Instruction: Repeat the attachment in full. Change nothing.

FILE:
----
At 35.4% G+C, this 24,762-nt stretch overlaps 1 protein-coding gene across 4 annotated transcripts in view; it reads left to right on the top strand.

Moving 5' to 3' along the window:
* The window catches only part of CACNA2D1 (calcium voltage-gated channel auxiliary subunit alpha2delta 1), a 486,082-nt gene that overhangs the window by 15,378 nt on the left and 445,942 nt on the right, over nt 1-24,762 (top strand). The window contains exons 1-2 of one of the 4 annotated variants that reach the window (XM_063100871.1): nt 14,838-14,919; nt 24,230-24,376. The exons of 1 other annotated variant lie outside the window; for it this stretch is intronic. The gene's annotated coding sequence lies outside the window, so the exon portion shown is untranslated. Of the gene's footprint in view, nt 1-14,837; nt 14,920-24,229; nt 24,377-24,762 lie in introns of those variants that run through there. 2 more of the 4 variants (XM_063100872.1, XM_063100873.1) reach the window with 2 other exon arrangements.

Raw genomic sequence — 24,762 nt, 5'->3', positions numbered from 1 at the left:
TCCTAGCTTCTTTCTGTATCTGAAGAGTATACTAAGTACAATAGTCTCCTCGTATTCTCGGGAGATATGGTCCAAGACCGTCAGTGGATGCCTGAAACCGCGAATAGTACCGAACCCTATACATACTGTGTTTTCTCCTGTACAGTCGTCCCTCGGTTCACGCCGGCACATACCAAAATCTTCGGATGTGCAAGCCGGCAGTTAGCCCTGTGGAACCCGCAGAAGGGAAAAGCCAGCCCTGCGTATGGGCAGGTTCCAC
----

At 35.4% G+C, this 24,762-nt stretch overlaps 1 protein-coding gene across 4 annotated transcripts in view; it reads left to right on the top strand.

Moving 5' to 3' along the window:
* The window catches only part of CACNA2D1 (calcium voltage-gated channel auxiliary subunit alpha2delta 1), a 486,082-nt gene that overhangs the window by 15,378 nt on the left and 445,942 nt on the right, over nt 1-24,762 (top strand). The window contains exons 1-2 of one of the 4 annotated variants that reach the window (XM_063100871.1): nt 14,838-14,919; nt 24,230-24,376. The exons of 1 other annotated variant lie outside the window; for it this stretch is intronic. The gene's annotated coding sequence lies outside the window, so the exon portion shown is untranslated. Of the gene's footprint in view, nt 1-14,837; nt 14,920-24,229; nt 24,377-24,762 lie in introns of those variants that run through there. 2 more of the 4 variants (XM_063100872.1, XM_063100873.1) reach the window with 2 other exon arrangements.

Raw genomic sequence — 24,762 nt, 5'->3', positions numbered from 1 at the left:
TCCTAGCTTCTTTCTGTATCTGAAGAGTATACTAAGTACAATAGTCTCCTCGTATTCTCGGGAGATATGGTCCAAGACCGTCAGTGGATGCCTGAAACCGCGAATAGTACCGAACCCTATACATACTGTGTTTTCTCCTGTACAGTCGTCCCTCGGTTCACGCCGGCACATACCAAAATCTTCGGATGTGCAAGCCGGCAGTTAGCCCTGTGGAACCCGCAGAAGGGAAAAGCCAGCCCTGCGTATGGGCAGGTTCCAC